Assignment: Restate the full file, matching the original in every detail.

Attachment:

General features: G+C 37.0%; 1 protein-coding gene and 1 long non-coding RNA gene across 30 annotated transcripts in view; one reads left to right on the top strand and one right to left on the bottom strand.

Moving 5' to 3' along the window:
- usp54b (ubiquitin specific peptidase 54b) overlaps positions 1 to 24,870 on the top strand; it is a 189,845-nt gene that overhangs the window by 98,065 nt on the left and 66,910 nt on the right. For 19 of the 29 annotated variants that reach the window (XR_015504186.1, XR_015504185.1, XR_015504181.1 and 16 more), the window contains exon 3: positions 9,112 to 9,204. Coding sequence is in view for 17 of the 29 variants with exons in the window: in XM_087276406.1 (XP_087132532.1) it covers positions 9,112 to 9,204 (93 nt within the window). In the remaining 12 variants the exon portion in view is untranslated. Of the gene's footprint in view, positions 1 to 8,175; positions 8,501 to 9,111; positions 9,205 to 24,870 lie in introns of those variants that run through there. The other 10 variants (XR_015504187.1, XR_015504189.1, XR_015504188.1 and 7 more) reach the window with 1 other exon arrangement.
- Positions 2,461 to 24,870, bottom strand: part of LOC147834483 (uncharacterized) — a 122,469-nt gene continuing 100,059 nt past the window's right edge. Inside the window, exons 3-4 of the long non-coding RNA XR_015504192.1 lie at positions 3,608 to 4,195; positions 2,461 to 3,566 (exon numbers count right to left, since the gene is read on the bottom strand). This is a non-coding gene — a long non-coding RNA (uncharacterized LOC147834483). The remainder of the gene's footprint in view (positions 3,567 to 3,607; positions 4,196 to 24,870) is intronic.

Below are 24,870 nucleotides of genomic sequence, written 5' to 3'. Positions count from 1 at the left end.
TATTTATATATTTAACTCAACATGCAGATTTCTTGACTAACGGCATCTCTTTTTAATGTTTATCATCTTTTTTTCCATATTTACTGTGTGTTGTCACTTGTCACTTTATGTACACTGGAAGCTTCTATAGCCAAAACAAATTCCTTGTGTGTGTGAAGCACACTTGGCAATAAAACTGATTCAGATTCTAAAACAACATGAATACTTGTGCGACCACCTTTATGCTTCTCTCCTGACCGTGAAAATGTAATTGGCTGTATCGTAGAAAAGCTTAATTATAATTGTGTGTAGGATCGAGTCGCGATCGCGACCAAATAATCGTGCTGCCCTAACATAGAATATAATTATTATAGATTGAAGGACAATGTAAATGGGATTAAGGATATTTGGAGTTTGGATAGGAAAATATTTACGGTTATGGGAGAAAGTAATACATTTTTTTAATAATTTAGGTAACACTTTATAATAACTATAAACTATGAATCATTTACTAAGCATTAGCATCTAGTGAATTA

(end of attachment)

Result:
General features: G+C 37.0%; 1 protein-coding gene and 1 long non-coding RNA gene across 30 annotated transcripts in view; one reads left to right on the top strand and one right to left on the bottom strand.

Moving 5' to 3' along the window:
- usp54b (ubiquitin specific peptidase 54b) overlaps positions 1 to 24,870 on the top strand; it is a 189,845-nt gene that overhangs the window by 98,065 nt on the left and 66,910 nt on the right. For 19 of the 29 annotated variants that reach the window (XR_015504186.1, XR_015504185.1, XR_015504181.1 and 16 more), the window contains exon 3: positions 9,112 to 9,204. Coding sequence is in view for 17 of the 29 variants with exons in the window: in XM_087276406.1 (XP_087132532.1) it covers positions 9,112 to 9,204 (93 nt within the window). In the remaining 12 variants the exon portion in view is untranslated. Of the gene's footprint in view, positions 1 to 8,175; positions 8,501 to 9,111; positions 9,205 to 24,870 lie in introns of those variants that run through there. The other 10 variants (XR_015504187.1, XR_015504189.1, XR_015504188.1 and 7 more) reach the window with 1 other exon arrangement.
- Positions 2,461 to 24,870, bottom strand: part of LOC147834483 (uncharacterized) — a 122,469-nt gene continuing 100,059 nt past the window's right edge. Inside the window, exons 3-4 of the long non-coding RNA XR_015504192.1 lie at positions 3,608 to 4,195; positions 2,461 to 3,566 (exon numbers count right to left, since the gene is read on the bottom strand). This is a non-coding gene — a long non-coding RNA (uncharacterized LOC147834483). The remainder of the gene's footprint in view (positions 3,567 to 3,607; positions 4,196 to 24,870) is intronic.

Below are 24,870 nucleotides of genomic sequence, written 5' to 3'. Positions count from 1 at the left end.
TATTTATATATTTAACTCAACATGCAGATTTCTTGACTAACGGCATCTCTTTTTAATGTTTATCATCTTTTTTTCCATATTTACTGTGTGTTGTCACTTGTCACTTTATGTACACTGGAAGCTTCTATAGCCAAAACAAATTCCTTGTGTGTGTGAAGCACACTTGGCAATAAAACTGATTCAGATTCTAAAACAACATGAATACTTGTGCGACCACCTTTATGCTTCTCTCCTGACCGTGAAAATGTAATTGGCTGTATCGTAGAAAAGCTTAATTATAATTGTGTGTAGGATCGAGTCGCGATCGCGACCAAATAATCGTGCTGCCCTAACATAGAATATAATTATTATAGATTGAAGGACAATGTAAATGGGATTAAGGATATTTGGAGTTTGGATAGGAAAATATTTACGGTTATGGGAGAAAGTAATACATTTTTTTAATAATTTAGGTAACACTTTATAATAACTATAAACTATGAATCATTTACTAAGCATTAGCATCTAGTGAATTA